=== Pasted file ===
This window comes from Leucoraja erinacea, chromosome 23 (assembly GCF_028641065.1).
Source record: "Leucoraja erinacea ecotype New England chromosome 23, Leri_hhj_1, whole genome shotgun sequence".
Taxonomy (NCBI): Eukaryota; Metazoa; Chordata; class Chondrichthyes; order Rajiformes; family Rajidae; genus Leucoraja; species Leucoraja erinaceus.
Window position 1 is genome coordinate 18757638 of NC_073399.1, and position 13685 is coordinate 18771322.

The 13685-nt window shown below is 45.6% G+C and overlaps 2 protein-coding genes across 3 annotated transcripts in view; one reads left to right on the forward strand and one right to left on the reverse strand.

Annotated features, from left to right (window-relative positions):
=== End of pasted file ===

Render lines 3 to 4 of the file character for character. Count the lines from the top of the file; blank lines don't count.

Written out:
Taxonomy (NCBI): Eukaryota; Metazoa; Chordata; class Chondrichthyes; order Rajiformes; family Rajidae; genus Leucoraja; species Leucoraja erinaceus.
Window position 1 is genome coordinate 18757638 of NC_073399.1, and position 13685 is coordinate 18771322.